Tuesday, December 09, 2003



"But these statistical figures do not tell the human impact of such a catastrophic collapse of a country's monetary system. In his book, Before the Deluge: A Portrait of Berlin in the 1920s (1972), Otto Friedrich writes that 'By the middle of 1923, the whole of Germany had become delirious. Whoever had a job got paid every day, usually at noon, and then ran to the nearest store, with a sack full of banknotes, to buy anything that he could get, at any price. In their frenzy, people paid millions and even billions of marks for cuckoo clocks, shoes that didn't fit, anything that could be traded for anything else.' The price of a cup of coffee would double in the time that a customer took to drink it in a cafe.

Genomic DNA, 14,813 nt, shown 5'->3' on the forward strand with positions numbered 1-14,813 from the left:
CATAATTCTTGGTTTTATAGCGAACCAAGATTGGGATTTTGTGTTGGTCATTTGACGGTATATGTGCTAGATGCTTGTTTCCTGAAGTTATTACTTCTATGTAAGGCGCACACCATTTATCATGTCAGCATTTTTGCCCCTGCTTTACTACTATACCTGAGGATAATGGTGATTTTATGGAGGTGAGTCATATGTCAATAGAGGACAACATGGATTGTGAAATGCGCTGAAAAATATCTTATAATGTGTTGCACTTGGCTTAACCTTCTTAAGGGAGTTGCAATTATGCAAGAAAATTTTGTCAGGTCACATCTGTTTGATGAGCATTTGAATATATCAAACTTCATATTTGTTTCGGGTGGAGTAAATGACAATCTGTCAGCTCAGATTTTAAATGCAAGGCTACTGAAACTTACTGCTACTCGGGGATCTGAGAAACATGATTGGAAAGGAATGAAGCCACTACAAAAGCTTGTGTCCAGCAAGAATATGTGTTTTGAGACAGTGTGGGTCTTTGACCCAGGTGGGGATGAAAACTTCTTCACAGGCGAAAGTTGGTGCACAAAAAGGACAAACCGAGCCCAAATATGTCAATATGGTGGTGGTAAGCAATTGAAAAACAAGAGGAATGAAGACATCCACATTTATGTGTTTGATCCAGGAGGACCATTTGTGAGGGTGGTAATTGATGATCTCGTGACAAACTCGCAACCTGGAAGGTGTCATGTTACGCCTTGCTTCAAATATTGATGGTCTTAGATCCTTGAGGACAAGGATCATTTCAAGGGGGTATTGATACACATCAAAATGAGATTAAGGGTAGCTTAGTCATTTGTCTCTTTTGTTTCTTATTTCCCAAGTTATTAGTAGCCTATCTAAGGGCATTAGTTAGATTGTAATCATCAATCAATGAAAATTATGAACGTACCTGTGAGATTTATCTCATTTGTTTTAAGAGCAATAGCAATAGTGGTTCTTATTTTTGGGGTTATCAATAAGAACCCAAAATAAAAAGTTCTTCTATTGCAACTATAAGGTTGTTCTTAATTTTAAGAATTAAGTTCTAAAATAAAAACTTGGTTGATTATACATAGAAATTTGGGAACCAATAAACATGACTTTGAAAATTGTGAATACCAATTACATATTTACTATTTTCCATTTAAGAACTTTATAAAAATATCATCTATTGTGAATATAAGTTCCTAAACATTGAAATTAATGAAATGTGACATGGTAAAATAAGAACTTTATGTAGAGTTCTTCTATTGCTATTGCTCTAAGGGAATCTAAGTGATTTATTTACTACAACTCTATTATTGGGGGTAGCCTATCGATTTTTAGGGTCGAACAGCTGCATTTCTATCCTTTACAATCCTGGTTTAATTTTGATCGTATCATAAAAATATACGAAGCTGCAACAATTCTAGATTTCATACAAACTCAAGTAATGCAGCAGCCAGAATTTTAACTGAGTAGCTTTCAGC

Food supplies became both an obsession and a currency. The breakdown of the medium of exchange meant that the rural farmers became increasingly reluctant to sell their agricultural goods for worthless paper money in the cities. Urban dwellers streamed back to the countryside to live with relatives in order to have something to eat. Anything and everything was offered and traded directly for food to stave off the pangs of hunger."

From The Great German Inflation by Richard M. Ebeling

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